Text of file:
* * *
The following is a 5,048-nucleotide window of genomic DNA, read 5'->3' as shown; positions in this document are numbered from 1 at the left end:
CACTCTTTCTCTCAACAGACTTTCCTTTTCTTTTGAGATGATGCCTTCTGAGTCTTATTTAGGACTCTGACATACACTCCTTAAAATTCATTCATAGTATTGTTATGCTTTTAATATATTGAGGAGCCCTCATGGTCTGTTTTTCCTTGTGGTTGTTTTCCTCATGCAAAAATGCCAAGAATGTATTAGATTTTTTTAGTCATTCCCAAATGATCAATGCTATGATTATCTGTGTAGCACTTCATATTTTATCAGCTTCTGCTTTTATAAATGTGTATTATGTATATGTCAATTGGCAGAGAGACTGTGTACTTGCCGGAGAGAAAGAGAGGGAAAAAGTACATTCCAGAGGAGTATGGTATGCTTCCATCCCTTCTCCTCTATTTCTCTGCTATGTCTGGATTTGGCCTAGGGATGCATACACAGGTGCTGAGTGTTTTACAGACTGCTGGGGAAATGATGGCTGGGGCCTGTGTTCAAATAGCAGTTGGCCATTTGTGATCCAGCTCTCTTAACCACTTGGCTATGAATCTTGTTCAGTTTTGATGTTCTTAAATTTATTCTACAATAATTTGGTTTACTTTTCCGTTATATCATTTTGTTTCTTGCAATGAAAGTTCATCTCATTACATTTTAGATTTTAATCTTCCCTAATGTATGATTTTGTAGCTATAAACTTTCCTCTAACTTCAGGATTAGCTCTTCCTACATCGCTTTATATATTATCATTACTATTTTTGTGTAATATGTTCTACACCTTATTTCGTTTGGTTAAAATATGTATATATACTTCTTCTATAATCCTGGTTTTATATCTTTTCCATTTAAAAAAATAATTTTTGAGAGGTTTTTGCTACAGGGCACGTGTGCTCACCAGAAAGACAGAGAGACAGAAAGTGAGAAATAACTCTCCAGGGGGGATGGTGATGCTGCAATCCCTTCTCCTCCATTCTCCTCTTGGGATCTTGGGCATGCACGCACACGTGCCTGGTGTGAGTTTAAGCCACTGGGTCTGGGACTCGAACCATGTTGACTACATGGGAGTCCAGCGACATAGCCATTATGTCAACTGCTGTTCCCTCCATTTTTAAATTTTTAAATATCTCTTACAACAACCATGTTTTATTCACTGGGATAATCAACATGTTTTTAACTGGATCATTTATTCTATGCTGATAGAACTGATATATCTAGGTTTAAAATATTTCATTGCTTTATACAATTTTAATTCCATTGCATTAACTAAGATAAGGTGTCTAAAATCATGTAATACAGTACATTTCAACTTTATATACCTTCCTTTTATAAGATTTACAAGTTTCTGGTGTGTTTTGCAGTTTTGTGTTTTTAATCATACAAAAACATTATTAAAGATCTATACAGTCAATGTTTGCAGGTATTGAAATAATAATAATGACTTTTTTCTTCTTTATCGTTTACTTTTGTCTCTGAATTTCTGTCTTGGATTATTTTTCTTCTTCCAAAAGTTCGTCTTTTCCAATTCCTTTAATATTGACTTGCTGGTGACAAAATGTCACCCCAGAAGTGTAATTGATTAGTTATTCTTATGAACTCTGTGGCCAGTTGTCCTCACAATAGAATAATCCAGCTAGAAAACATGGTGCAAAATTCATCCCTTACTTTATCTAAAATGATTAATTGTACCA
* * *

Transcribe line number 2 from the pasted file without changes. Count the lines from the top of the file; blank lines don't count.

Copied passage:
CACTCTTTCTCTCAACAGACTTTCCTTTTCTTTTGAGATGATGCCTTCTGAGTCTTATTTAGGACTCTGACATACACTCCTTAAAATTCATTCATAGTATTGTTATGCTTTTAATATATTGAGGAGCCCTCATGGTCTGTTTTTCCTTGTGGTTGTTTTCCTCATGCAAAAATGCCAAGAATGTATTAGATTTTTTTAGTCATTCCCAAATGATCAATGCTATGATTATCTGTGTAGCACTTCATATTTTATCAGCTTCTGCTTTTATAAATGTGTATTATGTATATGTCAATTGGCAGAGAGACTGTGTACTTGCCGGAGAGAAAGAGAGGGAAAAAGTACATTCCAGAGGAGTATGGTATGCTTCCATCCCTTCTCCTCTATTTCTCTGCTATGTCTGGATTTGGCCTAGGGATGCATACACAGGTGCTGAGTGTTTTACAGACTGCTGGGGAAATGATGGCTGGGGCCTGTGTTCAAATAGCAGTTGGCCATTTGTGATCCAGCTCTCTTAACCACTTGGCTATGAATCTTGTTCAGTTTTGATGTTCTTAAATTTATTCTACAATAATTTGGTTTACTTTTCCGTTATATCATTTTGTTTCTTGCAATGAAAGTTCATCTCATTACATTTTAGATTTTAATCTTCCCTAATGTATGATTTTGTAGCTATAAACTTTCCTCTAACTTCAGGATTAGCTCTTCCTACATCGCTTTATATATTATCATTACTATTTTTGTGTAATATGTTCTACACCTTATTTCGTTTGGTTAAAATATGTATATATACTTCTTCTATAATCCTGGTTTTATATCTTTTCCATTTAAAAAAATAATTTTTGAGAGGTTTTTGCTACAGGGCACGTGTGCTCACCAGAAAGACAGAGAGACAGAAAGTGAGAAATAACTCTCCAGGGGGGATGGTGATGCTGCAATCCCTTCTCCTCCATTCTCCTCTTGGGATCTTGGGCATGCACGCACACGTGCCTGGTGTGAGTTTAAGCCACTGGGTCTGGGACTCGAACCATGTTGACTACATGGGAGTCCAGCGACATAGCCATTATGTCAACTGCTGTTCCCTCCATTTTTAAATTTTTAAATATCTCTTACAACAACCATGTTTTATTCACTGGGATAATCAACATGTTTTTAACTGGATCATTTATTCTATGCTGATAGAACTGATATATCTAGGTTTAAAATATTTCATTGCTTTATACAATTTTAATTCCATTGCATTAACTAAGATAAGGTGTCTAAAATCATGTAATACAGTACATTTCAACTTTATATACCTTCCTTTTATAAGATTTACAAGTTTCTGGTGTGTTTTGCAGTTTTGTGTTTTTAATCATACAAAAACATTATTAAAGATCTATACAGTCAATGTTTGCAGGTATTGAAATAATAATAATGACTTTTTTCTTCTTTATCGTTTACTTTTGTCTCTGAATTTCTGTCTTGGATTATTTTTCTTCTTCCAAAAGTTCGTCTTTTCCAATTCCTTTAATATTGACTTGCTGGTGACAAAATGTCACCCCAGAAGTGTAATTGATTAGTTATTCTTATGAACTCTGTGGCCAGTTGTCCTCACAATAGAATAATCCAGCTAGAAAACATGGTGCAAAATTCATCCCTTACTTTATCTAAAATGATTAATTGTACCA